Cash Conundrum

If the Jack Abramoff affair has accomplished anything to date, it has emphasized one of the most serious problems in government today; the infusion of private moneys in the political sphere. The way in which our government is supposed to work is that the Senate and The House of Representatives are intended to act as the voice of the common public in the federal government.

In a nation with as immense a population as ours, to have a democracy not styled after a republic structure could prove highly cumbersome as the sheer volume of voices would greatly impede the legislative process. Therefore in an attempt to create a functioning government that allows the governing body to work outside of a speed that could only be described as comatose, the founding fathers designed a legislative branch that was split into two bodies. The Senate of course was created to equalize power amongst the states despite differences in population whilst the House was designed to provide a legislative body to reflect upon the needs of the actual population.

So it was written, so it should have been. Ideas regarding the state of the state were intended to move from the citizenship to the elected officials, and if there was a consensus, into law. But as the old saw goes, the best laid plans of mice and men sometimes go awry.

Since the inception of the United States, it has been clear that there has always been some sort of wall between the people who live, and the people who govern. Whether it be race, education, or property, there has always been something to diminish the ability of the people to be represented properly by those elected to represent them.

As Jackie-Boy continues to sing in an attempt to minimize his own punishment regarding his bribery of elected officials, one is reminded that in this day and age, one of the primary walls between the representatives and the represented is money. Money, it would seem, is power after all.

And in discussing this wall, one should conclude that the bricks of which is made can be summed up in short as lobbyists.

For more in depth analysis and information regarding lobbyists, I sincerely encourage you to follow PSOTD on a regular basis. The author of the site has over the past year or so (and maybe even further back, I can only go on personal experience) taken a personal vested interest in the topic of lobbying. But for the short of it, understand that lobbyists have in effect grown to be another legislative body. And all because of money.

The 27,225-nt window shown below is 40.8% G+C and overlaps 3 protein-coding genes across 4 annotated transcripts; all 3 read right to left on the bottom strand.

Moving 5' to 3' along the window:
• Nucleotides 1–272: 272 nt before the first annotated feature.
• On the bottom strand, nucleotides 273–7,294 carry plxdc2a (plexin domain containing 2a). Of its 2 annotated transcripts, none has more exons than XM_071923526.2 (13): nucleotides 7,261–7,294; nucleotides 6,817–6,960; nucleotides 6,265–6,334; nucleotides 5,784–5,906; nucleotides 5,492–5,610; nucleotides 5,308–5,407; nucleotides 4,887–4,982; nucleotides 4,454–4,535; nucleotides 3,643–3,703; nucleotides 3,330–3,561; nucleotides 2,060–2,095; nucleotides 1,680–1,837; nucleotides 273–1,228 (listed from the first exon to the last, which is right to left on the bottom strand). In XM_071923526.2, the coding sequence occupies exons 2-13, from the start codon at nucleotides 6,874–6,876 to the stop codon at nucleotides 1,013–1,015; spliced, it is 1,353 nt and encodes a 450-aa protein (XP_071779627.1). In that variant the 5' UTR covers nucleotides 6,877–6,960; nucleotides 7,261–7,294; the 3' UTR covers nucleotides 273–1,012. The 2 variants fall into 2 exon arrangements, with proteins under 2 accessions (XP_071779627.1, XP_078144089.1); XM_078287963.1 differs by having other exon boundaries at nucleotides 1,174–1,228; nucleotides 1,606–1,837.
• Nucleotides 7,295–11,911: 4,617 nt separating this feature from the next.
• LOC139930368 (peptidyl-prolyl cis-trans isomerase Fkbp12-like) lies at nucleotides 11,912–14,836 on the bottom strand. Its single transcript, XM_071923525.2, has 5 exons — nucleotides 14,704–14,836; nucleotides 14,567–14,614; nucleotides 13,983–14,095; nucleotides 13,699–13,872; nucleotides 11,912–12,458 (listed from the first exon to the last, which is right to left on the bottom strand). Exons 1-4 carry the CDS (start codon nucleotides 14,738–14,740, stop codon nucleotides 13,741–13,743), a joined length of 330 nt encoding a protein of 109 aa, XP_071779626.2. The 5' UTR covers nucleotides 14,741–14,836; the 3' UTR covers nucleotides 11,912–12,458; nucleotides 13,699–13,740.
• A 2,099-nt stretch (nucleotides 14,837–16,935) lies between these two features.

See, the problem lies not in the fact that lobbyists exist. It is a natural thing that a nation that contains hundreds of millions of people, a scant five hundred people would find it difficult in representing the needs of them all. And so the basic idea is not unreasonable. Pool together people with a common interest to effect political action within the political sphere. Unfortunately, the lobbyist movement is not altogether altruistic, and the clients whom they represent not only already weild a considerable amount of political power, but their interests collide with that of the common good.

And yet lobbyists hold title to a considerable amount of political wealth because they represent in their own right significant monetary wealth. Even in a legal capacity, the abundance of funds lends a considerable amount of leverage.

And it’s money.

Even the most honest of politicians must concede that money is a necessity in seeking and maintaining public office. As population has increased, as technology has evolved, and as methods of communication have changed over the decades and centuries, the role of money in political horse races has become ever increasing. In watching how the run up to the presidential election in ’08 evolves, it is obvious that the single most important aspect amongst all the potential candidates is not their message, but their war chest.

As I say, this is understandable. One hoping to make a national run has an inordinate number of things to attend to, and they all cost money: ad buys, campaign managers, pollsters, political consultents, etc. What this means, however, is that those with the money receive the most attention.